Kayak Trailers

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About Kayak Trailers

We know first hand that getting your boat to the water should be easy and stress-free. If you are an active kayaker with more boats and gear than can comfortably fit on a car roof rack, you may want to consider a kayak trailer. The only time you wouldn't consider a kayak trailer is if you are paddling an inflatable kayak.

Kayak Trailer Benefits
  • Easy to Load - Trailers sit lower than cars, so loading your boat onto a trailer is far easier than hoisting it onto your vehicle's roof rack.
  • Low wind resistance - Unlike a fully loaded roof rack, a trailer is pulled behind the car and will not generate as much wind resistance at higher speeds and reduce your gas mileage.
  • Storage space - Trailers allow much more space for additional boats, bikes, camping gear - you name it. A good kayak trailer can also serve as a storage rack, keeping your kayaks from being damaged while not in use.
  • Weight capacity - Kayak trailers have higher weight capacity specs, so you can load up the heavy stuff.

Kayak trailers are a great fit for group outings or those of us who can't help but bring along an extra boat and some gear. But there are a few questions you'll want to answer when considering if a kayak trailer is the right fit for you.

Other Considerations
  • Does your vehicle have a travel hitch and electrical connectors? Trailers connect to vehicles via hitches and have their own brake lights. If your car, truck, van or SUV does not have a hitch, you'll need to get one installed along with an electrical connector to activate the brake lights.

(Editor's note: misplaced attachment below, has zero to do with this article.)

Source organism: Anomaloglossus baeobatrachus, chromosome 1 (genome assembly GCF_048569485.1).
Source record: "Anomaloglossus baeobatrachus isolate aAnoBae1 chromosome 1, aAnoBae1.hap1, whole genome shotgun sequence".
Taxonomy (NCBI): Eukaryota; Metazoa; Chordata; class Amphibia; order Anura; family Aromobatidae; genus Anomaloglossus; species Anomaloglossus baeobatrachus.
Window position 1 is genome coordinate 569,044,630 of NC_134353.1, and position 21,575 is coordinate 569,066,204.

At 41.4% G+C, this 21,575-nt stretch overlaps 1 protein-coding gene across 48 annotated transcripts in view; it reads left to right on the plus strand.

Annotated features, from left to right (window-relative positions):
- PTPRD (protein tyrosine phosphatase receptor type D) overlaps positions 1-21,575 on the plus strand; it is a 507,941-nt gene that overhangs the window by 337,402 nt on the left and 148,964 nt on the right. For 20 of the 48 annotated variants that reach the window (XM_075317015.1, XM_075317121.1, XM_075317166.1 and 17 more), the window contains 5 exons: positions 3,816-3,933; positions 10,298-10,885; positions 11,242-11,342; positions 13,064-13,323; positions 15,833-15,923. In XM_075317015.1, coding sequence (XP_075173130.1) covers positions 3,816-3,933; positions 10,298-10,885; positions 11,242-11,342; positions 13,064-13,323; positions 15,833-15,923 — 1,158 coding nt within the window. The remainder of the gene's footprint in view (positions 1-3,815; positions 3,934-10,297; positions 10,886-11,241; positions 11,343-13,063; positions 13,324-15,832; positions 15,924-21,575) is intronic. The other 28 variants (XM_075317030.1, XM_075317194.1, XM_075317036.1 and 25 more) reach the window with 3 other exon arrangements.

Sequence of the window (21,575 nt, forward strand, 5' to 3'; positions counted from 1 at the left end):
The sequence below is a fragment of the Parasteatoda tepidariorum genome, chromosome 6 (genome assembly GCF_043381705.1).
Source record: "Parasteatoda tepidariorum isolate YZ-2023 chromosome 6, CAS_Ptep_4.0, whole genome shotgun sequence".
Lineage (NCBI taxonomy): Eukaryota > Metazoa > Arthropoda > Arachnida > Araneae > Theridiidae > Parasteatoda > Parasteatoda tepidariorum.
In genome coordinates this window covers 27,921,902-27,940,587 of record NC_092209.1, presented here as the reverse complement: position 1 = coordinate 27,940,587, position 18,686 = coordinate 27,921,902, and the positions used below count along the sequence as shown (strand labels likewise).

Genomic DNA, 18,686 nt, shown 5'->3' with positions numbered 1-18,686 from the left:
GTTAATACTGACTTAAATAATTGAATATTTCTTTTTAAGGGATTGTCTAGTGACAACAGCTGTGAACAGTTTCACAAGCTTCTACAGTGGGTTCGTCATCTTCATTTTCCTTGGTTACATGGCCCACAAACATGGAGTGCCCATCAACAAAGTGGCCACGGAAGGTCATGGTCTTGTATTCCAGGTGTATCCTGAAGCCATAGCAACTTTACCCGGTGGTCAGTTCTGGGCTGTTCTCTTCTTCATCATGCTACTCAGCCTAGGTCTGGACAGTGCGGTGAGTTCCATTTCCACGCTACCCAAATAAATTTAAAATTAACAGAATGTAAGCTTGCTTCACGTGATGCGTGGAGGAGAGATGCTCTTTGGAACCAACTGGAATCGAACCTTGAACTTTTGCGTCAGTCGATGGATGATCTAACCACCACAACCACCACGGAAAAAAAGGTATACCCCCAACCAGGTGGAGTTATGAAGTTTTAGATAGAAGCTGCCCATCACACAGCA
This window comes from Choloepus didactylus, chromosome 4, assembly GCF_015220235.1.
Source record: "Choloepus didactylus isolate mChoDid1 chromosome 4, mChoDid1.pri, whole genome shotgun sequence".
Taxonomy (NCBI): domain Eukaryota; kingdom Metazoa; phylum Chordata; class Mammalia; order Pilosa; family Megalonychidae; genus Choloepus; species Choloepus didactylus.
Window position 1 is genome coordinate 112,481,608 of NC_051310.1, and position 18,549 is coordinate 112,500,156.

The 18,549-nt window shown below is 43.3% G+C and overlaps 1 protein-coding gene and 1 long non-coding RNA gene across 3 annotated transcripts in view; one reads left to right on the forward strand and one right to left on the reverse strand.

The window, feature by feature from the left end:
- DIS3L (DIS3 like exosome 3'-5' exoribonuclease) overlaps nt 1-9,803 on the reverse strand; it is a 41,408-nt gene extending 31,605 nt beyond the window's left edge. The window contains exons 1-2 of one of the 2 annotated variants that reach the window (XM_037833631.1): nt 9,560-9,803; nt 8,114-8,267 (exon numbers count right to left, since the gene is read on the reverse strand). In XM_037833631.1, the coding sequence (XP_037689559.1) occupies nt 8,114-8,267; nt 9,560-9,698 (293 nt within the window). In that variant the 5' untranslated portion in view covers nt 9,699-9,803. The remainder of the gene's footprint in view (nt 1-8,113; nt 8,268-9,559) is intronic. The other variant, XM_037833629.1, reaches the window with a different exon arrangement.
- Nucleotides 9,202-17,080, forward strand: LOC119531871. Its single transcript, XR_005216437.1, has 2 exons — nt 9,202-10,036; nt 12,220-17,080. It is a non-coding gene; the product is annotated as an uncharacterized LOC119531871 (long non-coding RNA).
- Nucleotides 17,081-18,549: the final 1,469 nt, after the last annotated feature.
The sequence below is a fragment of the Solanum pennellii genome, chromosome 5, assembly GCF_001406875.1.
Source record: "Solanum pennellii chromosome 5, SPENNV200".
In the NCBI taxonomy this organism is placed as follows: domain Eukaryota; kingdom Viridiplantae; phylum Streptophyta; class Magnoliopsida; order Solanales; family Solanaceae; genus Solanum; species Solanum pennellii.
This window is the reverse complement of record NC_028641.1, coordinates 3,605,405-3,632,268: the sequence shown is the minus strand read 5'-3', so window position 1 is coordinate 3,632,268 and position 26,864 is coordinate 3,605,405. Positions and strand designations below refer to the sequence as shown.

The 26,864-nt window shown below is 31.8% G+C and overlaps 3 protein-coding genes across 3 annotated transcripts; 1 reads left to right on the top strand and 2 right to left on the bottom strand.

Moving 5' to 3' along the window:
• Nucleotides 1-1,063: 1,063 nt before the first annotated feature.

• How many kayaks do you want to carry? Trailers come in a variety of sizes, including some with a second tier for even more storage space. There are 1 boat trailers, 2 boat trailers, 3+ boat trailers and combination kayak and bike trailers.
  • Are you comfortable driving with a trailer? Kayak trailers are extremely handy for moving gear, but they are trailers. Meaning you will have to pay attention going around corners, passing other vehicles on the highway and —of course— backing up.
  • Where will you store the trailer when not in use? Eventually, you will need to disconnect your trailer from the vehicle. Think about where to park it during the off-season, and if you want to use it store your boats and gear.
  • How much do you want to spend? Kayak trailers can vary in price. Less expensive trailers cost around a thousand dollars, while the deluxe rigs can go for several thousand. Consider how much equipment you, your family and friends expect bring along on your next adventure.